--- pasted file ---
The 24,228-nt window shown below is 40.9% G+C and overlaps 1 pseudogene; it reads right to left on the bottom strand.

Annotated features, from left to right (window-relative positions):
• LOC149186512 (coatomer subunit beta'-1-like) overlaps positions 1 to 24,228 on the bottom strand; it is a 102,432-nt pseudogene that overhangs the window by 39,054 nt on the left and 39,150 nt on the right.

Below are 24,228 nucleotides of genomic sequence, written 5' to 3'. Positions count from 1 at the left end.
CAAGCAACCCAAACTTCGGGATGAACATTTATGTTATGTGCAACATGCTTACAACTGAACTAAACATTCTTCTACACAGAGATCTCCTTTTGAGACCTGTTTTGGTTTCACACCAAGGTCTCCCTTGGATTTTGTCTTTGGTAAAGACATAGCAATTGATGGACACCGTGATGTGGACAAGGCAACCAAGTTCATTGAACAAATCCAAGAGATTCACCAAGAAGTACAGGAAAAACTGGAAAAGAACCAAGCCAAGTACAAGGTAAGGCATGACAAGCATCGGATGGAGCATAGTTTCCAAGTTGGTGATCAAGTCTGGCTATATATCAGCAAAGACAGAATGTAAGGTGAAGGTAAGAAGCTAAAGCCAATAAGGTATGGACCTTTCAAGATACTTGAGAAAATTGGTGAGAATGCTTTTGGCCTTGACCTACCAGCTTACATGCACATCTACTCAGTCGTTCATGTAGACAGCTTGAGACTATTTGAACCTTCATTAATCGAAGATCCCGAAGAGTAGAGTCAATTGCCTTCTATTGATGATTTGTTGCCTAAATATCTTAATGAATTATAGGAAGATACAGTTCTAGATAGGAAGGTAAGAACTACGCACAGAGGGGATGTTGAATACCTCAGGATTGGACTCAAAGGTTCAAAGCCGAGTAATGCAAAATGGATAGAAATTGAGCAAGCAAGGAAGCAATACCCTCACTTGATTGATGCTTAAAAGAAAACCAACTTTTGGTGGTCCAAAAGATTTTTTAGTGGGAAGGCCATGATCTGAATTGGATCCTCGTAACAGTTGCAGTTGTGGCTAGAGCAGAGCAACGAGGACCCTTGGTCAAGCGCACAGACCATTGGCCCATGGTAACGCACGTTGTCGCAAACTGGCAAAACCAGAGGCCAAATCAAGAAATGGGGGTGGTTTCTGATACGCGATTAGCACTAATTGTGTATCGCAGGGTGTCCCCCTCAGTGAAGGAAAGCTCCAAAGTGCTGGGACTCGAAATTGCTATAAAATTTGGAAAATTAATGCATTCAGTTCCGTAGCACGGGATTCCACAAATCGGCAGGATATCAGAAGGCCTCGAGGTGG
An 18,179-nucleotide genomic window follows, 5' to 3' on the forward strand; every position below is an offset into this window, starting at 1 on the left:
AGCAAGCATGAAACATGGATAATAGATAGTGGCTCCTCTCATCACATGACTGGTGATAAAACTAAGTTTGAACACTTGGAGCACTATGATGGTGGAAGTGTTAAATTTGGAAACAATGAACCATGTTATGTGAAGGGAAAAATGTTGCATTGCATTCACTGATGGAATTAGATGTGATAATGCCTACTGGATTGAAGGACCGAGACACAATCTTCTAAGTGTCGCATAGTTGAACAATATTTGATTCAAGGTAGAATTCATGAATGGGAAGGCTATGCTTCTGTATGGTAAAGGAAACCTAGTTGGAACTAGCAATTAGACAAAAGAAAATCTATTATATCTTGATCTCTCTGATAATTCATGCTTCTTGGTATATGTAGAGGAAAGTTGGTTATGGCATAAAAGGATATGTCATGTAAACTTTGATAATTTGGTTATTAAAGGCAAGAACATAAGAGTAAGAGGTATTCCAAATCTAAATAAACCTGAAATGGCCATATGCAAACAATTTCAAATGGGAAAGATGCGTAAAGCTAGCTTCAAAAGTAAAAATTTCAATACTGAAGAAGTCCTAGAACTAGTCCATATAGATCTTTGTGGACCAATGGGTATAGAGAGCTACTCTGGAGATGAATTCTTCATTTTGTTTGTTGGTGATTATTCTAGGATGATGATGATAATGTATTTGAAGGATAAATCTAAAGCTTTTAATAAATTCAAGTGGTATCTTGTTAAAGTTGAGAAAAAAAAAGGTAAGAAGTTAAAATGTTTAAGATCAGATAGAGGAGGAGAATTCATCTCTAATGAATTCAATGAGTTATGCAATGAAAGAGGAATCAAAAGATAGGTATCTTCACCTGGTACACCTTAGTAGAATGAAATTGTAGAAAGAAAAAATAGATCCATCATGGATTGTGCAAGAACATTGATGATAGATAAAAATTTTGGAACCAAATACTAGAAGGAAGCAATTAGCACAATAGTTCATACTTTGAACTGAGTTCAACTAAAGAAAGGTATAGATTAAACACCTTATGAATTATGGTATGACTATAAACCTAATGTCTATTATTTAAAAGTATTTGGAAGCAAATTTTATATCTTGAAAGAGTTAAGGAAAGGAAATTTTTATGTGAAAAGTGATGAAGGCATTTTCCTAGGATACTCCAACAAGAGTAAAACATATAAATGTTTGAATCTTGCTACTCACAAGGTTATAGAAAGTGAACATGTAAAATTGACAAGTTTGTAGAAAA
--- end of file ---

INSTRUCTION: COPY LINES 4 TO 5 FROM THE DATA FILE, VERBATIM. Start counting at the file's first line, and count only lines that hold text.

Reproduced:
Below are 24,228 nucleotides of genomic sequence, written 5' to 3'. Positions count from 1 at the left end.
CAAGCAACCCAAACTTCGGGATGAACATTTATGTTATGTGCAACATGCTTACAACTGAACTAAACATTCTTCTACACAGAGATCTCCTTTTGAGACCTGTTTTGGTTTCACACCAAGGTCTCCCTTGGATTTTGTCTTTGGTAAAGACATAGCAATTGATGGACACCGTGATGTGGACAAGGCAACCAAGTTCATTGAACAAATCCAAGAGATTCACCAAGAAGTACAGGAAAAACTGGAAAAGAACCAAGCCAAGTACAAGGTAAGGCATGACAAGCATCGGATGGAGCATAGTTTCCAAGTTGGTGATCAAGTCTGGCTATATATCAGCAAAGACAGAATGTAAGGTGAAGGTAAGAAGCTAAAGCCAATAAGGTATGGACCTTTCAAGATACTTGAGAAAATTGGTGAGAATGCTTTTGGCCTTGACCTACCAGCTTACATGCACATCTACTCAGTCGTTCATGTAGACAGCTTGAGACTATTTGAACCTTCATTAATCGAAGATCCCGAAGAGTAGAGTCAATTGCCTTCTATTGATGATTTGTTGCCTAAATATCTTAATGAATTATAGGAAGATACAGTTCTAGATAGGAAGGTAAGAACTACGCACAGAGGGGATGTTGAATACCTCAGGATTGGACTCAAAGGTTCAAAGCCGAGTAATGCAAAATGGATAGAAATTGAGCAAGCAAGGAAGCAATACCCTCACTTGATTGATGCTTAAAAGAAAACCAACTTTTGGTGGTCCAAAAGATTTTTTAGTGGGAAGGCCATGATCTGAATTGGATCCTCGTAACAGTTGCAGTTGTGGCTAGAGCAGAGCAACGAGGACCCTTGGTCAAGCGCACAGACCATTGGCCCATGGTAACGCACGTTGTCGCAAACTGGCAAAACCAGAGGCCAAATCAAGAAATGGGGGTGGTTTCTGATACGCGATTAGCACTAATTGTGTATCGCAGGGTGTCCCCCTCAGTGAAGGAAAGCTCCAAAGTGCTGGGACTCGAAATTGCTATAAAATTTGGAAAATTAATGCATTCAGTTCCGTAGCACGGGATTCCACAAATCGGCAGGATATCAGAAGGCCTCGAGGTGG